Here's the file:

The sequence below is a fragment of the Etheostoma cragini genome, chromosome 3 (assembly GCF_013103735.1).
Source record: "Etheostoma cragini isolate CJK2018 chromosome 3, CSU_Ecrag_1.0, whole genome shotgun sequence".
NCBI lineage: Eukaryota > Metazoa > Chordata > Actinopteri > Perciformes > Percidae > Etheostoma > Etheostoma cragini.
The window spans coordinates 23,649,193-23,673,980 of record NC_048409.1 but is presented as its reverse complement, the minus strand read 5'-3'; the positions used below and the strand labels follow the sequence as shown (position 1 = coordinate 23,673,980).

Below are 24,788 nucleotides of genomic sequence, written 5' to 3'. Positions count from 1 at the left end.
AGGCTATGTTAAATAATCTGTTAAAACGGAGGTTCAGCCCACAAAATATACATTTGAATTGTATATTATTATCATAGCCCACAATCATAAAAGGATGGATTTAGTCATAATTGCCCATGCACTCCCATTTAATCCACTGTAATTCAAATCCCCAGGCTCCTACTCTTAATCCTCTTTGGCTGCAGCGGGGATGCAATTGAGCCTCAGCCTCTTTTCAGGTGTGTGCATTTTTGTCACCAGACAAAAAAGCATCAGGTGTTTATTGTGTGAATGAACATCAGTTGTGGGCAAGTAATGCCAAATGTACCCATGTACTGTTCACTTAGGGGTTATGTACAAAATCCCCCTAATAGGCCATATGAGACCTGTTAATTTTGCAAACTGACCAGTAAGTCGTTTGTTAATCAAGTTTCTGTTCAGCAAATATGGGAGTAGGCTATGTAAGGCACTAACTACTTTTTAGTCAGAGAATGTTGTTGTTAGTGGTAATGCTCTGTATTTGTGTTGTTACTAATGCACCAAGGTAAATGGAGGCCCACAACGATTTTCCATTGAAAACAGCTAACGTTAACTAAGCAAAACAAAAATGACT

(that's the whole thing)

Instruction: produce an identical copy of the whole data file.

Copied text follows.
The sequence below is a fragment of the Etheostoma cragini genome, chromosome 3 (assembly GCF_013103735.1).
Source record: "Etheostoma cragini isolate CJK2018 chromosome 3, CSU_Ecrag_1.0, whole genome shotgun sequence".
NCBI lineage: Eukaryota > Metazoa > Chordata > Actinopteri > Perciformes > Percidae > Etheostoma > Etheostoma cragini.
The window spans coordinates 23,649,193-23,673,980 of record NC_048409.1 but is presented as its reverse complement, the minus strand read 5'-3'; the positions used below and the strand labels follow the sequence as shown (position 1 = coordinate 23,673,980).

Below are 24,788 nucleotides of genomic sequence, written 5' to 3'. Positions count from 1 at the left end.
AGGCTATGTTAAATAATCTGTTAAAACGGAGGTTCAGCCCACAAAATATACATTTGAATTGTATATTATTATCATAGCCCACAATCATAAAAGGATGGATTTAGTCATAATTGCCCATGCACTCCCATTTAATCCACTGTAATTCAAATCCCCAGGCTCCTACTCTTAATCCTCTTTGGCTGCAGCGGGGATGCAATTGAGCCTCAGCCTCTTTTCAGGTGTGTGCATTTTTGTCACCAGACAAAAAAGCATCAGGTGTTTATTGTGTGAATGAACATCAGTTGTGGGCAAGTAATGCCAAATGTACCCATGTACTGTTCACTTAGGGGTTATGTACAAAATCCCCCTAATAGGCCATATGAGACCTGTTAATTTTGCAAACTGACCAGTAAGTCGTTTGTTAATCAAGTTTCTGTTCAGCAAATATGGGAGTAGGCTATGTAAGGCACTAACTACTTTTTAGTCAGAGAATGTTGTTGTTAGTGGTAATGCTCTGTATTTGTGTTGTTACTAATGCACCAAGGTAAATGGAGGCCCACAACGATTTTCCATTGAAAACAGCTAACGTTAACTAAGCAAAACAAAAATGACT